Studio likely to take smaller gambles after revered director retires
Distributor Toho recently reported that Hayao Miyazaki's The Wind Rises topped 10 billion yen ($101 million) by the week of September 11th, attracting about 8.1 million moviegoers in the 54 days after it opened on July 20, and holding top spot for eight consecutive weeks. Revenue from that weekend rose 34.5 percent over the previous weekend after the 72-year-old famed director announced his retirement on the 6th.
Still, the movie might have not turned a profit yet.
Hiroyuki Ota, staff writer at Japan's second largest newspaper, the Asahi Shimbun, recently took an in depth look at possible reasons why revered director Hayao Miyazaki might be retiring. In this, he notes that as of early September, prior to the retirement announcement, a source at Ghibli revealed that the film cost so much to make that it hadn't turned a profit yet.
Co-founder Isao Takahata's long gestating Princess Kaguya film is said to have cost even more. And that's with a box office track record that is notably weaker than Miyazaki's. Takahata's last film, 1999's My Neighbors the Yamadas cost 2.36 billion yen and made 1.1 billion yen.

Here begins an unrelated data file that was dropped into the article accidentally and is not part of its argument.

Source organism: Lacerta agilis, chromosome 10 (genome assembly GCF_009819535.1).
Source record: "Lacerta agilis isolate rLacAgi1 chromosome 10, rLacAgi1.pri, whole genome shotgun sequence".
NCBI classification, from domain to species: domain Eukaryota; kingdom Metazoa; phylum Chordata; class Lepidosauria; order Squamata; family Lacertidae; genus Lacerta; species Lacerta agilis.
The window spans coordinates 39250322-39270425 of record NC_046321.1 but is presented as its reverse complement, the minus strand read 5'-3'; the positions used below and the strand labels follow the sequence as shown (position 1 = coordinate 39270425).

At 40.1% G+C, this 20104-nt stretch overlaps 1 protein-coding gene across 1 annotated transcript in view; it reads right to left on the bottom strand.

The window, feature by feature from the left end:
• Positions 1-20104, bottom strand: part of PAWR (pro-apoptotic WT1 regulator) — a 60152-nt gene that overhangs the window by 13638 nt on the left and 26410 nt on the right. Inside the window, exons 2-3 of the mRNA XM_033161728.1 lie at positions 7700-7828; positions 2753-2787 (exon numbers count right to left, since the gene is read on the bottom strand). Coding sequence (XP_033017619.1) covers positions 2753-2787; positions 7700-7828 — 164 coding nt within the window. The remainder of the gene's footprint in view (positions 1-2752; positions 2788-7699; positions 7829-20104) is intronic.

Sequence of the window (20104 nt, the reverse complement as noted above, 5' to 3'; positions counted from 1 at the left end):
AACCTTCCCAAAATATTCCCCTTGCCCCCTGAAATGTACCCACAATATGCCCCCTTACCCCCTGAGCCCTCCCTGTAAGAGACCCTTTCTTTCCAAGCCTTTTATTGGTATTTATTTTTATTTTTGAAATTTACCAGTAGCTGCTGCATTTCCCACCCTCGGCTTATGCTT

Ota noes that a permanent fixture inside the producer's office at Ghibli is a rice bowl with dice inside, symbolizing a favorite saying of Miyazaki and Producer Toshio Suzuki, that "a movie is a gamble."
"Miya-san is a genius when it comes to using money. It takes talent to do that," Suzuki said. "Ghibli has one more person, Paku-san (director Takahata's nickname), who's good at using money. How are we going to prepare that cash? I hope that later they can use it to make great films."
Studio Ghibli has another project in the pipeline for next summer and Ota expects a constant stream of films in the future, but as Miyazaki declared he would "not be involved in any new works," the gambles will likely be smaller, with the relatively lower budgets of movies like Arrietty and Poppy Hill.
Beyond financial changes, Ota expects that Studio Ghibli without Miyazaki will also evolve artistically. Ota goes into the history of Mamoru Hosoda's halted iteration of the Howl's Moving Castle production and the creative frictions in the making of the studio's Whisper of the Heart, when Miyazaki attempted to step back and assigned trusted animator Yoshifumi Kondo to do the actual drawings for the film.